October 5, 2011 Steve Jobs breathed his last in this world. Succumbing to pancreatic cancer the technological pioneer finally saw his last day that he had anticipated since being diagnosed in 2004.
Jobs was first told a very grim prognosis; six months to live. Later it was discovered that his form of cancer was responsive to treatment and thus Jobs lived a few more years.
At age 56 Jobs’ death strikes close to home since I’m only a year behind him and prompts me to once again reflect on my own mortality. Jobs gave a memorable commencement speech at Stanford in 2005 which is one of my favorite Ted Talks. In light of his diagnosis Jobs challenged the graduates to live before they die. Among his helpful comments he said…
Remembering that I'll be dead soon is the most important tool I've ever encountered to help me make the big choices in life. Because almost everything -- all external expectations, all pride, all fear of embarrassment or failure - these things just fall away in the face of death, leaving only what is truly important. Remembering that you are going to die is the best way I know to avoid the trap of thinking you have something to lose. You are already naked. There is no reason not to follow your heart.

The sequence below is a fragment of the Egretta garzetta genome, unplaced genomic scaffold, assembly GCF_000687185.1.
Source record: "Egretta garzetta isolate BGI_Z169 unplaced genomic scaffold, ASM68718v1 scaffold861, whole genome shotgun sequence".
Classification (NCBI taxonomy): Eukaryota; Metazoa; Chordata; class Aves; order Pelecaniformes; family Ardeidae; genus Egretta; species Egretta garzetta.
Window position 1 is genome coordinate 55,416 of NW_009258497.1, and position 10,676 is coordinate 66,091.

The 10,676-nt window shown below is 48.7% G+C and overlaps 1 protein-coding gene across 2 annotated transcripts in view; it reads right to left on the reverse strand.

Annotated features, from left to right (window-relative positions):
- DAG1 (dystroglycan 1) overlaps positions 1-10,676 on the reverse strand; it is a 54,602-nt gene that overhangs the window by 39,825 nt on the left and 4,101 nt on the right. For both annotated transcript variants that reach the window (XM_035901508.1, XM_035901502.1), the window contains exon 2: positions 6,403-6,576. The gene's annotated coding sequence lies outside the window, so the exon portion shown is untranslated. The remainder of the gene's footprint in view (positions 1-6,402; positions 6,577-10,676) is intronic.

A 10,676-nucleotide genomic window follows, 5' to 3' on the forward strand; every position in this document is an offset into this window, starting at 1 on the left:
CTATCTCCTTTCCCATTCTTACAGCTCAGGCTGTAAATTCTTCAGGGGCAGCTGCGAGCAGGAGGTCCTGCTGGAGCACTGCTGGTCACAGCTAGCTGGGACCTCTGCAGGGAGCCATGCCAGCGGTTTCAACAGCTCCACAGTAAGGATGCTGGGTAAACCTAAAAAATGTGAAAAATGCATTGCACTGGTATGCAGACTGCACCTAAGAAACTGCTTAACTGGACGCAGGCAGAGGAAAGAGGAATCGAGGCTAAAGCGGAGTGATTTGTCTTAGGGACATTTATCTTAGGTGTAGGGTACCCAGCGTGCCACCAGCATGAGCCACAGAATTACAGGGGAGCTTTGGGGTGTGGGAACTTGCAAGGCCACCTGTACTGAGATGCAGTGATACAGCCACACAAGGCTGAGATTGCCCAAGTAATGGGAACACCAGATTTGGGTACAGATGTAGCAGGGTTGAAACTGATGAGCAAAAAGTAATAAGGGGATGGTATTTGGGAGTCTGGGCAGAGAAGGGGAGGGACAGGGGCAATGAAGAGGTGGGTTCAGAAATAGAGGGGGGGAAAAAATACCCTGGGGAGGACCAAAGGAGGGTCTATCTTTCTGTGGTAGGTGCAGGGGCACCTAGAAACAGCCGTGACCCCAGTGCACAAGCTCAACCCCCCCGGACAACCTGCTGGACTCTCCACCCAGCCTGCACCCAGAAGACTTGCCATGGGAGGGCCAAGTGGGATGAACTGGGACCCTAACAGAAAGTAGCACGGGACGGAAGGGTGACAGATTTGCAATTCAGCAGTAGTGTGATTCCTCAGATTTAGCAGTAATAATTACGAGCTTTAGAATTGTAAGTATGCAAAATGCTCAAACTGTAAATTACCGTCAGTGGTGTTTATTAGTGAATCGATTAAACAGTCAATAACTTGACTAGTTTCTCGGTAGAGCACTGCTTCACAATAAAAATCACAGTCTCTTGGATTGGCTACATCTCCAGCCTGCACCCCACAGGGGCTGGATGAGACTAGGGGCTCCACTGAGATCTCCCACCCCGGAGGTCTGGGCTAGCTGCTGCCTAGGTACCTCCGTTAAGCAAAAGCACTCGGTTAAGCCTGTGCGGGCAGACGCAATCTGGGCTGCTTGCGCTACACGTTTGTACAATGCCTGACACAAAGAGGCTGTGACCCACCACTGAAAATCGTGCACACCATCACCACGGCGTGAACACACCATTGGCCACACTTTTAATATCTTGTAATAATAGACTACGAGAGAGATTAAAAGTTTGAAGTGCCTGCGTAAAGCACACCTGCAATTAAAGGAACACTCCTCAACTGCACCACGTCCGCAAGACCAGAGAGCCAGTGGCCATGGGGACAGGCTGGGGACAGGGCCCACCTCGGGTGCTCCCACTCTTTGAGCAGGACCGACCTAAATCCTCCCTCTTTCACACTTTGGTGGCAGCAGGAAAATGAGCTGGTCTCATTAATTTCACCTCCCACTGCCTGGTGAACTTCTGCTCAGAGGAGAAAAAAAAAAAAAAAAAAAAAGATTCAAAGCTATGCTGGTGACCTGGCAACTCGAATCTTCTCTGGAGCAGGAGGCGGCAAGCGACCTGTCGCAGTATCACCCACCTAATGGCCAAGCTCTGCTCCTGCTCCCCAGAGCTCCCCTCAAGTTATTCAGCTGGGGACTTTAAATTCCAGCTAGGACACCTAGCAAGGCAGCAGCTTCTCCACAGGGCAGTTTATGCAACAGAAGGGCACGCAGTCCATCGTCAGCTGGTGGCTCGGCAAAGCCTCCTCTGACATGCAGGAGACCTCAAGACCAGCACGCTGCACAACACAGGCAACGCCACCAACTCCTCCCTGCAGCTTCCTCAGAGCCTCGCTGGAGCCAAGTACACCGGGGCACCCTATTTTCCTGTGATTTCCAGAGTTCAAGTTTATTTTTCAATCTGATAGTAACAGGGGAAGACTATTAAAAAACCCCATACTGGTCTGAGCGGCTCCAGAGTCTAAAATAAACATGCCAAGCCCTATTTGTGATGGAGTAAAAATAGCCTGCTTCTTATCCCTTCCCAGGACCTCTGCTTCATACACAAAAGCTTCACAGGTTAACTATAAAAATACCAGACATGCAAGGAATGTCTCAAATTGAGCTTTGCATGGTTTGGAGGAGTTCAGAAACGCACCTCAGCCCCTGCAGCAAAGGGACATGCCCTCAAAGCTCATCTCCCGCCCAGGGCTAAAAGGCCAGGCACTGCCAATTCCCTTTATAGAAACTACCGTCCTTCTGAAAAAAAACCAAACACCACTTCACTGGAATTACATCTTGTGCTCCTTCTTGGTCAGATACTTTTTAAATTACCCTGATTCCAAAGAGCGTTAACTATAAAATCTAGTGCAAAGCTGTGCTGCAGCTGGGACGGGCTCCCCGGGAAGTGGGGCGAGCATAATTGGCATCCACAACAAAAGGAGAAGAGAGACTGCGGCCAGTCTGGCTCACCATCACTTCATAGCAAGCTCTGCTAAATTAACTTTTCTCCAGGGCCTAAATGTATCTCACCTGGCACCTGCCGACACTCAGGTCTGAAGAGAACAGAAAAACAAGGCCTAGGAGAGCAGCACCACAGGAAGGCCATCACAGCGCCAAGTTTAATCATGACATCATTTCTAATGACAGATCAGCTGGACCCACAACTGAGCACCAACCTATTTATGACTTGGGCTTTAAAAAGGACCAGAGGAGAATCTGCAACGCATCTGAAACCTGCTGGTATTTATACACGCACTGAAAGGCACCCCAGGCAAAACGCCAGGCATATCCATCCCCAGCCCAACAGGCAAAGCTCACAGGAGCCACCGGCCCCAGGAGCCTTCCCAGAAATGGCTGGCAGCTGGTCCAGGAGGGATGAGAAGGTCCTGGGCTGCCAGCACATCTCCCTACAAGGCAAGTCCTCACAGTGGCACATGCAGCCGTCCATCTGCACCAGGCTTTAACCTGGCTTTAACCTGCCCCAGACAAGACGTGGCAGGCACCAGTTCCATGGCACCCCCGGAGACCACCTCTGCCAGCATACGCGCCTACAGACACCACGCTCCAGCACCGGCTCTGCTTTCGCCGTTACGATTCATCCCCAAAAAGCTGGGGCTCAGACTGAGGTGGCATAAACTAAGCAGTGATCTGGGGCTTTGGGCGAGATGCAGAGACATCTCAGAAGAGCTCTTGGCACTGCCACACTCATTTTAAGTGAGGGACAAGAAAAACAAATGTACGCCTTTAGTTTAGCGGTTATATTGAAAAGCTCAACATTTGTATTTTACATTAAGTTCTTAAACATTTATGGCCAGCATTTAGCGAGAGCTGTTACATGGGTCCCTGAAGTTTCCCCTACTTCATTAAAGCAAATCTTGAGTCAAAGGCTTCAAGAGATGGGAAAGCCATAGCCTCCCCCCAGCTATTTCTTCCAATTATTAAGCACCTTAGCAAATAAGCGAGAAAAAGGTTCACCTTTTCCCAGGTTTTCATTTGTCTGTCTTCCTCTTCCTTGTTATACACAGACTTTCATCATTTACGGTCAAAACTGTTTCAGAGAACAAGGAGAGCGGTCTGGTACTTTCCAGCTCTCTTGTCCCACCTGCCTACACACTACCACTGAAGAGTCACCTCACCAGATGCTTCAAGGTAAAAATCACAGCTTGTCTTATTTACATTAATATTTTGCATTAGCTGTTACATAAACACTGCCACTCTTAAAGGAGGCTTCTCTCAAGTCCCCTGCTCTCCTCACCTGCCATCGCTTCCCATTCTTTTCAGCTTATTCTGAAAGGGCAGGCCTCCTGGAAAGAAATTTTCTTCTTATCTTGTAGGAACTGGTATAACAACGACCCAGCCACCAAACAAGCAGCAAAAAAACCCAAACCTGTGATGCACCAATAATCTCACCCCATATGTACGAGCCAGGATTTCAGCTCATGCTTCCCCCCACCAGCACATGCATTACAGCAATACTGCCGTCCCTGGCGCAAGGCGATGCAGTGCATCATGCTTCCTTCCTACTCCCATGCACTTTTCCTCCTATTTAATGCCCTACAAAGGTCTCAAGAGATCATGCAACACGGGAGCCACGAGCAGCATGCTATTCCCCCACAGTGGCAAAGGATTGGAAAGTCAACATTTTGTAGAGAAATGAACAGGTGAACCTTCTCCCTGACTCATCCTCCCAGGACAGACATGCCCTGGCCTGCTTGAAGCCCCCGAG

Without a fatal diagnosis is it possible to live as if you are dying? The fact of the matter is that we are all dying but most of us have the presumption that it will be far into the future.
If I lived as if I was dying I think I would give more generously, love more freely, forgive more quickly, make amends thoroughly, enjoy friendship daily, frequently kiss, hug, cry, laugh and know and worship God as deeply as possible.
What about you? What would be different if you lived as if you were dying?